You are reading this because you or someone you know wants to launch an Initial Coin Offering or Initial Token Offering (“ICO”) in 2018. You also may not know exactly how to get started but there is one thing you are absolutely certain of: you want to raise capital without violating the federal or state securities laws or receiving a subpoena from the U.S. Securities and Exchange Commission (“SEC”). If this describes you, then please continue reading as I briefly outline the answers to some frequently asked questions about how to launch a compliant ICO.
When will the Federal or State Securities Laws apply to my Token Sale?
The answer depends on whether your token sale involves a utility or security token. This determination will require a facts and circumstances analysis of the functionality of your token within the framework of your business development plan while taking into consideration a vast amount of case law that has applied the infamous Howey Test. Notwithstanding Chairman of the SEC Jay Clayton’s statement that “every ICO I have seen is a security,” if you are unsure about whether your token is a utility or a security, then you should schedule a consultation with one of our lawyers today. For the purposes of this blog, assume that your token is a security token. Remember these words: an offer or sale of securities must be registered, exempt from registration or it is a violation of the federal (and state) securities laws.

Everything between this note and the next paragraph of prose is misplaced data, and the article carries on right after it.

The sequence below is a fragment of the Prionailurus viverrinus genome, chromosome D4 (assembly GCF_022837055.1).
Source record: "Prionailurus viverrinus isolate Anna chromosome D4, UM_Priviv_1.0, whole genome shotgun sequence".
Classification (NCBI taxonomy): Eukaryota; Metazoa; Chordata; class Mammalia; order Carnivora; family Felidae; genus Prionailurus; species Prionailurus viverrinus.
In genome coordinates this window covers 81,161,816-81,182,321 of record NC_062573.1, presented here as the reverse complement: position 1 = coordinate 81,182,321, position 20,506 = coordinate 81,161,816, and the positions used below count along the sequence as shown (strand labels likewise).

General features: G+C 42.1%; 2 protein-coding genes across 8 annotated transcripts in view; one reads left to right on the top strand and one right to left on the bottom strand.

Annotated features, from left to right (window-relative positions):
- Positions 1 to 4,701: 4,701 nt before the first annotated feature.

Should I Register my ICO?
Pros: You will be able to offer your security tokens to the public without worrying about accredited investor status and raise a potentially unlimited amount of capital. Also, your tokens will be completely free trading assuming there are SEC-registered token exchanges making markets in such tokens.
Cons: If you are interested in saving money, then this is not the best option for you. You will become subject to the full disclosure requirements of publicly traded companies such as annual, quarterly and current reports, and you will incur considerable expenses related to filing, legal, accounting and auditing fees.
Should I Rely on Regulation A as an Exemption from Registration?
Regulation A is an exemption from registration that requires a filing with the SEC and allows companies to offer and sell securities to the public but with more limited disclosure requirements than the option above.
Pros: You can raise up to $50 million in a Tier 2 Offering and sell to both accredited and non-accredited investors. The process of obtaining “Qualification” by the SEC is not as burdensome or costly as you may think if your Form 1-A is prepared by knowledgeable, experienced counsel, and you can file your Form 1-A with the SEC for confidential review allowing you to “test the waters” and build a following prior to Qualification.